What else happened this week?  Oh, I FINALLY got to go see Wonder Woman in the theater. OMG, such an incredibly badass movie.  I loved everything about it.  Gal Gadot was perfect for the role, and I was especially blown away by all of the Amazon warrior training scenes at the beginning of the movie.  I loved the movie so much that if I could have, I would have stayed and watched it all over again.  Can’t wait to get that one on DVD and I highly recommend it if you haven’t already seen it!

Well, that’s pretty much it for me.  Have a great week, everyone!

 

WHAT I POSTED LAST WEEK

 

 

WHAT I’M READING THIS WEEK

 

   

UPCOMING REVIEWS

 

     
 

 

STACKING THE SHELVES

 

  

TOTALLY RANDOM

Update Post # 1: Summer TBR Wipeout 2017

It’s time to post my update for the first leg of the Summer TBR Wipeout challenge.  So, how am I doing?  Not too bad actually.  Out of the twelve books I had put on my challenge list, I’ve managed to read three so far.  I started with some of the longest books on my TBR to get those out of the way first, which will hopefully make it a littler easier to make it to the finish line later in the challenge.

 

BOOKS I’VE READ SO FAR…

      

 

Out of these three, Illuminae was definitely my favorite read.  I haven’t written a proper review for it yet, but it was just such an action-packed read. I loved the unique format, the dialogue, and the ultra creepy premise about an AI that tries to take over control of a spaceship from the humans.  I had mixed feelings about about both A Court of Wings and Ruin, which I reviewed yesterday, and Scrappy Little Nobody.  ACOWAR, while a good solid read, just left me a little underwhelmed after the sheer epic nature of the second book in the series.  I rated the first two books in the series 5 stars each, but this one only got 3.5.  Scrappy Little Nobody was a fun read but one that just didn’t have as much substance or behind-the-scenes information as I had hoped it would.  I actually think I probably would have enjoyed it more if I had done the audio version instead of the print.  The writing style is very conversational and I think hearing it in Anna’s voice would have made it more entertaining than trying to read it for myself.

 

CHALLENGE BOOKS I’M PLANNING TO READ NEXT…

 

       

That might be an overly ambitious list since I do have a few ARCs I need to get read by the beginning of August, but we’ll see how it goes.  It’s so hot outside right now and there’s so little on TV that I’m spending nearly all of my free time reading anyway.  Hope everyone else is doing great with their challenge!

Book Review: A Court of Wings and Ruin

Book Review:  A Court of Wings and RuinA Court of Wings and Ruin by Sarah J. Maas
Also by this author: A Court of Thorns and Roses (A Court of Thorns and Roses, #1)
three-half-stars
Series: A Court of Thorns and Roses #3
Published by Bloomsbury Childrens Books on May 2nd 2017
Genres: Fantasy, Young Adult Fiction
Pages: 699
Also in this series: A Court of Thorns and Roses (A Court of Thorns and Roses, #1)
Source: Purchased
Buy on Amazon
Goodreads

MY REVIEW:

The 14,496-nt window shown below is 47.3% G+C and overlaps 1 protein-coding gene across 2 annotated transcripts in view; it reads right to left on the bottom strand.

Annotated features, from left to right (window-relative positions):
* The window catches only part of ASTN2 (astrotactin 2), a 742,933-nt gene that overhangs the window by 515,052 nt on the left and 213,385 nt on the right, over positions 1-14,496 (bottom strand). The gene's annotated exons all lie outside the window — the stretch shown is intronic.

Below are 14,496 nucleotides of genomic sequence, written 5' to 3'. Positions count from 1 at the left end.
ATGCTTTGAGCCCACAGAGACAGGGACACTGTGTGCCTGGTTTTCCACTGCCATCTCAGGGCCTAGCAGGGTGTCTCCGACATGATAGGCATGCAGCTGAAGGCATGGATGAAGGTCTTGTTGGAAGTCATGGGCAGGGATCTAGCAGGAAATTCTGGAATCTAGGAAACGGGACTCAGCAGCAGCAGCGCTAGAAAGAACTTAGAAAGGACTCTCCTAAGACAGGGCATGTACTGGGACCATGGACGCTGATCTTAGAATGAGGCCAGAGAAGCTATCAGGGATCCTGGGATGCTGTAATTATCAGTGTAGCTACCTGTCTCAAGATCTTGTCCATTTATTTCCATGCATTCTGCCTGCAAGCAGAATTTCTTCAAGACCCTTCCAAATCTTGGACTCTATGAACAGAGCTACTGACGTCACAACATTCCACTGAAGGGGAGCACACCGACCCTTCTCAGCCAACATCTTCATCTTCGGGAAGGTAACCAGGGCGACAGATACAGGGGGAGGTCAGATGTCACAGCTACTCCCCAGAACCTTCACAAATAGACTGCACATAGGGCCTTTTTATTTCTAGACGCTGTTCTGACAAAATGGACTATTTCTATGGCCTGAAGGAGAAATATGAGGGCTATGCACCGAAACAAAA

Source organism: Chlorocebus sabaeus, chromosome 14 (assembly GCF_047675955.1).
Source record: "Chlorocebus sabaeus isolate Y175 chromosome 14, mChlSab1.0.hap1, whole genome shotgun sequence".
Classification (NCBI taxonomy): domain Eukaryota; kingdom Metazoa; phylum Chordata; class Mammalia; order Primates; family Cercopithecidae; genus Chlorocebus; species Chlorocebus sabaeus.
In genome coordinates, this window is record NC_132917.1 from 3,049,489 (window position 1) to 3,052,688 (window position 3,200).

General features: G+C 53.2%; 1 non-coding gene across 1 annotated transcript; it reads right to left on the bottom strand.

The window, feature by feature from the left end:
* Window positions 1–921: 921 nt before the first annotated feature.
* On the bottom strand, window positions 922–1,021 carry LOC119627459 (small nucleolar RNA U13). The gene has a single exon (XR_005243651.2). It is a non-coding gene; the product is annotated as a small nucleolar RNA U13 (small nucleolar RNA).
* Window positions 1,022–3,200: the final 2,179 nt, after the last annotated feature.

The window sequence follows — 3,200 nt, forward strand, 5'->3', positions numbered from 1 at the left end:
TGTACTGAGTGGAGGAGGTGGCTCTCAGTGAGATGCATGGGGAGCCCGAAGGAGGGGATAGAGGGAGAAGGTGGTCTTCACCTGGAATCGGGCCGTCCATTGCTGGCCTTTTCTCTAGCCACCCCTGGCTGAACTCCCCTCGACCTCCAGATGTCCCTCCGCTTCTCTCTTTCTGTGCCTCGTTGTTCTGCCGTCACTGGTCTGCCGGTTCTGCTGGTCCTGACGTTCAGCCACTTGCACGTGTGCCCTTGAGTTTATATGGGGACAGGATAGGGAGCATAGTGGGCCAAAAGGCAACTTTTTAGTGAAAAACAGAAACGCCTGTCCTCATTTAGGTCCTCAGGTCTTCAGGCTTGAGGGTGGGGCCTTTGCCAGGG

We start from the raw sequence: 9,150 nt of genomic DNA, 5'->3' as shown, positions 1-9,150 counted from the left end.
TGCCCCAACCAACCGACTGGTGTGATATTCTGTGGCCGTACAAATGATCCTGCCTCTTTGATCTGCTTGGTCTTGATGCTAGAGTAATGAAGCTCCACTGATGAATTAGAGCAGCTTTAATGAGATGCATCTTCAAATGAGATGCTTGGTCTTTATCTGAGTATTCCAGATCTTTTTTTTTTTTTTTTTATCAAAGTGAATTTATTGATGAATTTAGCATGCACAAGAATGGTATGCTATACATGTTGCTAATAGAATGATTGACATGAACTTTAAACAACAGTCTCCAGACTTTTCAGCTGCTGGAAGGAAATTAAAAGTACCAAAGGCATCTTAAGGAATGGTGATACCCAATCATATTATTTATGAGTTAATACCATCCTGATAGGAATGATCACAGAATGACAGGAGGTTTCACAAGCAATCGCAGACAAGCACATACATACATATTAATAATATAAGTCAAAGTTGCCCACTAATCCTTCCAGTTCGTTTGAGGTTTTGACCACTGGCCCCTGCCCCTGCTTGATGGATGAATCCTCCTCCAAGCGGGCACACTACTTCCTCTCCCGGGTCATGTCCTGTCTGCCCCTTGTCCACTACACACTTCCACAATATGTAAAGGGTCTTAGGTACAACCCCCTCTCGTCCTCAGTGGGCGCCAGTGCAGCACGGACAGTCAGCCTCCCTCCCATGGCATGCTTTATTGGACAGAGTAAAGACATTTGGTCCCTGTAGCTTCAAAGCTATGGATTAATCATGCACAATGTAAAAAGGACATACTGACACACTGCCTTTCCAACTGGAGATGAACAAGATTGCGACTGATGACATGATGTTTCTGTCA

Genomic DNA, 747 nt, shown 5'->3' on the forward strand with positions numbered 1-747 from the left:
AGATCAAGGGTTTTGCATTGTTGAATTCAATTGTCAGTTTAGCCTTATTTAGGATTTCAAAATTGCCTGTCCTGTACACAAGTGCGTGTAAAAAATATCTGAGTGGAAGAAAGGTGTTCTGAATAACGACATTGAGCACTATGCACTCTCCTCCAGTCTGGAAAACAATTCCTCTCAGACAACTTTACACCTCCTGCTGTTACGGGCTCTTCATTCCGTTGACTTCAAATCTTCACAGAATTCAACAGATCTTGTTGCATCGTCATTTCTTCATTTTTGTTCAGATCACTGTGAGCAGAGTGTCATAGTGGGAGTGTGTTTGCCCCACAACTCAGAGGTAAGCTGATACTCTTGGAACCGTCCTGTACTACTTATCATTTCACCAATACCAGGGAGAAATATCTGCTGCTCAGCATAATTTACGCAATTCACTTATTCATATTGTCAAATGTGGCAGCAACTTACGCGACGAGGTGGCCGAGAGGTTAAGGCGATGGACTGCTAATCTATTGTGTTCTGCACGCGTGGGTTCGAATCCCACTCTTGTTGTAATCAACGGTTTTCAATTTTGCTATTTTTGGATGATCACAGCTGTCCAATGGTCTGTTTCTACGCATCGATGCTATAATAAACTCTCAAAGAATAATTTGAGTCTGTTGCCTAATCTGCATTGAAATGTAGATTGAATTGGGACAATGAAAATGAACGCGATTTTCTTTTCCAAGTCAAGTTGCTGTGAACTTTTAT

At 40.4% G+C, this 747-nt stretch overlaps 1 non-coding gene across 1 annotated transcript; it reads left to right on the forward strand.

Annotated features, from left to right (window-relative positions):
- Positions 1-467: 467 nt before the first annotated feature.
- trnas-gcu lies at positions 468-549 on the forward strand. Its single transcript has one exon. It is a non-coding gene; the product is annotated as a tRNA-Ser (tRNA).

A Court of Wings and Ruin is the third book in Sarah J. Maas’ popular A Court of Thorn and Roses series.  Although several more books have been announced for the series, my understanding is that those will be more along the lines of spinoffs and that A Court of Wings and Ruin is pretty much supposed to wrap up Feyre’s storyline.  So, how did it do wrapping things up?  Well, for me there was definitely a lot to love about this book. At the same time, however, I had some issues with it.  I guess my overall feeling is that while I did enjoy it, it didn’t blow me away like I really wanted and expected it to, especially considering how truly incredible the second book in the series was.

LIKES

Feyre’s Growth.  Watching Feyre grow from a young woman who seemed to have minimal self esteem when we first met her into the powerful and confident High Lady of the Night Court has been one of my favorite parts of this series.  She is now courageous and badass and has truly become Rhysand’s equal in every way.  She’s also just as much invested in saving their people as Rhys is and I loved watching her in action and seeing the lengths she would go to in order to save them.  She has grown from what was practically a little girl in that first book into a warrior and a queen by this third book.

The “Family.”  My absolute favorite part of this series continues to be the family dynamic that we witness between Rhys, Feyre, Mor, Cassian, Azriel, and Amren.  I can’t ever seem to get enough of these guys bickering back and forth, sometimes like children, but always like family.  Their banter gives me life.  There was some awkward family drama this time around when Rhys puts Mor in an uncomfortable situation without giving her any kind of head’s up.  Because these characters are so real and so complex, there were hurt feelings and a sense of betrayal, but like a true family, they’re able to put aside their differences and come together when they need to.  This group is so fiercely devoted to each other and any one of them would lay down their life if it meant the others would be saved.